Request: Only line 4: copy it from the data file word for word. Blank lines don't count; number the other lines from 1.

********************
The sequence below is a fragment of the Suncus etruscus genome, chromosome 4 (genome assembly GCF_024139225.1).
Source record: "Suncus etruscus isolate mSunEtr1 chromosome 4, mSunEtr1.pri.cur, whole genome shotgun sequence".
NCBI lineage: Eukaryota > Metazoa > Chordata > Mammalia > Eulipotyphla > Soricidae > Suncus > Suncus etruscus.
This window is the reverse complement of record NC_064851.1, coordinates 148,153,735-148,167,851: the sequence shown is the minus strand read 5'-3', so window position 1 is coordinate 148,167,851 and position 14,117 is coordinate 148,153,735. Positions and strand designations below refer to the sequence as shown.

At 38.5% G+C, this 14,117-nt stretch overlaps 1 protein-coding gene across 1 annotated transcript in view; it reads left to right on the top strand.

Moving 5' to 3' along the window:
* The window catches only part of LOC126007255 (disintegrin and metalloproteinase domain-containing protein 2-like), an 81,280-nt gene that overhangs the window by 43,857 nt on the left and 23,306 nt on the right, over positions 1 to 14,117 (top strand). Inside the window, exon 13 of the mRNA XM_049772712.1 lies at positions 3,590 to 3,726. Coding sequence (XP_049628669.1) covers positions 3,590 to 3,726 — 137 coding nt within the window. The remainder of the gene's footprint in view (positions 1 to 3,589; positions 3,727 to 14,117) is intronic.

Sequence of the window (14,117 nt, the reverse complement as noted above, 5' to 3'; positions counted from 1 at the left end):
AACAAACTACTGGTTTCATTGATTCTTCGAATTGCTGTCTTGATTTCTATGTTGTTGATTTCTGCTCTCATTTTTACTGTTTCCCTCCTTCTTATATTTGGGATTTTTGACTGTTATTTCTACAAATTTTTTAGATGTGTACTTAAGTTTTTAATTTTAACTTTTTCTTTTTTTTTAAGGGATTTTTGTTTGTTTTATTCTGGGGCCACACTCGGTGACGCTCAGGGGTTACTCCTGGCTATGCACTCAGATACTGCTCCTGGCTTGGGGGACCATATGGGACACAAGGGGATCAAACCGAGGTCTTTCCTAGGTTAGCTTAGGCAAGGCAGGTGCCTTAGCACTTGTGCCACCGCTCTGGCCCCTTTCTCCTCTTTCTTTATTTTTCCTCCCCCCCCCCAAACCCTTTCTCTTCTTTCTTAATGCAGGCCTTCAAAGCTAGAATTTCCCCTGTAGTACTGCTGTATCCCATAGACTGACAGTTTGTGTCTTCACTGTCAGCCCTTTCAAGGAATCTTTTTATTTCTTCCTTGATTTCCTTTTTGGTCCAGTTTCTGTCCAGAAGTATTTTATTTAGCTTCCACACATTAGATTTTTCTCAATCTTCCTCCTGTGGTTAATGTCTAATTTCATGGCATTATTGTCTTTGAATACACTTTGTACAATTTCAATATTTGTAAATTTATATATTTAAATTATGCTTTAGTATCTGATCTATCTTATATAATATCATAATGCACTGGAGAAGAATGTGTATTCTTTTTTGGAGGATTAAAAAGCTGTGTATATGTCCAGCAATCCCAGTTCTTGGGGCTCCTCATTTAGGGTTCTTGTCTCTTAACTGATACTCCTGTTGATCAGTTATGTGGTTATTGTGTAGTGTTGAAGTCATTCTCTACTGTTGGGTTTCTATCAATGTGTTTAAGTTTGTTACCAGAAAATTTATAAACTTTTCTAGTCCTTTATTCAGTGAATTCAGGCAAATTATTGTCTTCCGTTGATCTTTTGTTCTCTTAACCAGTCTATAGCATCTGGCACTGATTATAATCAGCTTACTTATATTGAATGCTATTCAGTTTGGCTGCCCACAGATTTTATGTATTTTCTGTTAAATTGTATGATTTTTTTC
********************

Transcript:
This window is the reverse complement of record NC_064851.1, coordinates 148,153,735-148,167,851: the sequence shown is the minus strand read 5'-3', so window position 1 is coordinate 148,167,851 and position 14,117 is coordinate 148,153,735. Positions and strand designations below refer to the sequence as shown.